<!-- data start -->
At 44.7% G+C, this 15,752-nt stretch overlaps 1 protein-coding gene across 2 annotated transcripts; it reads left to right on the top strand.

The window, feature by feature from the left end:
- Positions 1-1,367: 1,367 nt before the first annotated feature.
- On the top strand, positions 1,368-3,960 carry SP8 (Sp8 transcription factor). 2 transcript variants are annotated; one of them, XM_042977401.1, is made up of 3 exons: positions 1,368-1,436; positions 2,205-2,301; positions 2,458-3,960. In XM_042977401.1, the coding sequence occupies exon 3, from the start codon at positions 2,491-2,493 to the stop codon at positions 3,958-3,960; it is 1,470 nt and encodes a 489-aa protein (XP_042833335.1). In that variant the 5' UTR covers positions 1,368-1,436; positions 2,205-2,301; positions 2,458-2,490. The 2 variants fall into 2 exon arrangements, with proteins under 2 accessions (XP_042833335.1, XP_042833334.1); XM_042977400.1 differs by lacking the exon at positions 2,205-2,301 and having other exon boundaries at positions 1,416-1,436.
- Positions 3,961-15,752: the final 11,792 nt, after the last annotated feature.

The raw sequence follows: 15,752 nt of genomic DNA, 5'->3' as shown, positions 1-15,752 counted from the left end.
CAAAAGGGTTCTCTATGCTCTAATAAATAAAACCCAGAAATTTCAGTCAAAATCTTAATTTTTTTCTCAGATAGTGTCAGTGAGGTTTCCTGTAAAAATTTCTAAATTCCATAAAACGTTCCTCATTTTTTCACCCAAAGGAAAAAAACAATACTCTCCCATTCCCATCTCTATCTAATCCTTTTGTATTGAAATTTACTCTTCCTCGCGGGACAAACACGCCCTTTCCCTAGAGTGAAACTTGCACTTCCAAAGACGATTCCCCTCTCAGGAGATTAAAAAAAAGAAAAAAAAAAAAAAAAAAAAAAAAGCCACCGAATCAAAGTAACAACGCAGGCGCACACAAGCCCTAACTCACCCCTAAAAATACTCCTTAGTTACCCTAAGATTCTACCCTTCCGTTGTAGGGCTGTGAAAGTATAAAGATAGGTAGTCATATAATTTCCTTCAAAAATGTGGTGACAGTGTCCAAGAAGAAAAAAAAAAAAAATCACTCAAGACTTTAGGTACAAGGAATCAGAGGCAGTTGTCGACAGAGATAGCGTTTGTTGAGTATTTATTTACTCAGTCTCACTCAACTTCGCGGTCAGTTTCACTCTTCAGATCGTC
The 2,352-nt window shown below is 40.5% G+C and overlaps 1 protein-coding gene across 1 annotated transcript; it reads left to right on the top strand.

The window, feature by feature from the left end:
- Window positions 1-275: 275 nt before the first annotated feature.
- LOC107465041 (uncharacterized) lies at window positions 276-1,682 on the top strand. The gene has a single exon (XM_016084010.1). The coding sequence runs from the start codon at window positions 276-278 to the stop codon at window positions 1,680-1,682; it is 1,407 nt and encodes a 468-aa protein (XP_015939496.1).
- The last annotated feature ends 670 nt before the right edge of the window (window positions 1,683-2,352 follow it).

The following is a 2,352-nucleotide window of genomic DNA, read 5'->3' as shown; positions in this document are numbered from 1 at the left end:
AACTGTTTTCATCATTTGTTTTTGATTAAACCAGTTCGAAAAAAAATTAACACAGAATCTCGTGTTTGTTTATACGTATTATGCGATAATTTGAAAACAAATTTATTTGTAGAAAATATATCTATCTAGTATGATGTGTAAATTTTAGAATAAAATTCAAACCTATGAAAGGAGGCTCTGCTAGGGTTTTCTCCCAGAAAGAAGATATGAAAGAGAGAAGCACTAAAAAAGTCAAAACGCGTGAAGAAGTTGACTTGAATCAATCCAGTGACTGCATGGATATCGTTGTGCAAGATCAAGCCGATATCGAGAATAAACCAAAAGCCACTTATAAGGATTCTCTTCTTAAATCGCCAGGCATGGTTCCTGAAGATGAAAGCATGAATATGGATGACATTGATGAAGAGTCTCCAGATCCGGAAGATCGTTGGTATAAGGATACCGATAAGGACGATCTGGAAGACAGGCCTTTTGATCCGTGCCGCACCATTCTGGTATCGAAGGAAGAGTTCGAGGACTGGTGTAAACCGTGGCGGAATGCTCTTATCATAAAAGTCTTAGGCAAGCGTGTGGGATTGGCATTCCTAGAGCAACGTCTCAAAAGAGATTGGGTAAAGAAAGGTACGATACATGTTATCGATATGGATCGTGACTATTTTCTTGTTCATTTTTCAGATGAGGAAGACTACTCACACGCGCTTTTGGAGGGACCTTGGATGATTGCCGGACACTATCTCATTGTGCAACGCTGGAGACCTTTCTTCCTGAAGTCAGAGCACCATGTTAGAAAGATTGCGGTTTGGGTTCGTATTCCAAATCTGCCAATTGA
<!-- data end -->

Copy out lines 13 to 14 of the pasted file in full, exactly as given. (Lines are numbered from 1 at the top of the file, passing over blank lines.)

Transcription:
The following is a 2,352-nucleotide window of genomic DNA, read 5'->3' as shown; positions in this document are numbered from 1 at the left end:
AACTGTTTTCATCATTTGTTTTTGATTAAACCAGTTCGAAAAAAAATTAACACAGAATCTCGTGTTTGTTTATACGTATTATGCGATAATTTGAAAACAAATTTATTTGTAGAAAATATATCTATCTAGTATGATGTGTAAATTTTAGAATAAAATTCAAACCTATGAAAGGAGGCTCTGCTAGGGTTTTCTCCCAGAAAGAAGATATGAAAGAGAGAAGCACTAAAAAAGTCAAAACGCGTGAAGAAGTTGACTTGAATCAATCCAGTGACTGCATGGATATCGTTGTGCAAGATCAAGCCGATATCGAGAATAAACCAAAAGCCACTTATAAGGATTCTCTTCTTAAATCGCCAGGCATGGTTCCTGAAGATGAAAGCATGAATATGGATGACATTGATGAAGAGTCTCCAGATCCGGAAGATCGTTGGTATAAGGATACCGATAAGGACGATCTGGAAGACAGGCCTTTTGATCCGTGCCGCACCATTCTGGTATCGAAGGAAGAGTTCGAGGACTGGTGTAAACCGTGGCGGAATGCTCTTATCATAAAAGTCTTAGGCAAGCGTGTGGGATTGGCATTCCTAGAGCAACGTCTCAAAAGAGATTGGGTAAAGAAAGGTACGATACATGTTATCGATATGGATCGTGACTATTTTCTTGTTCATTTTTCAGATGAGGAAGACTACTCACACGCGCTTTTGGAGGGACCTTGGATGATTGCCGGACACTATCTCATTGTGCAACGCTGGAGACCTTTCTTCCTGAAGTCAGAGCACCATGTTAGAAAGATTGCGGTTTGGGTTCGTATTCCAAATCTGCCAATTGA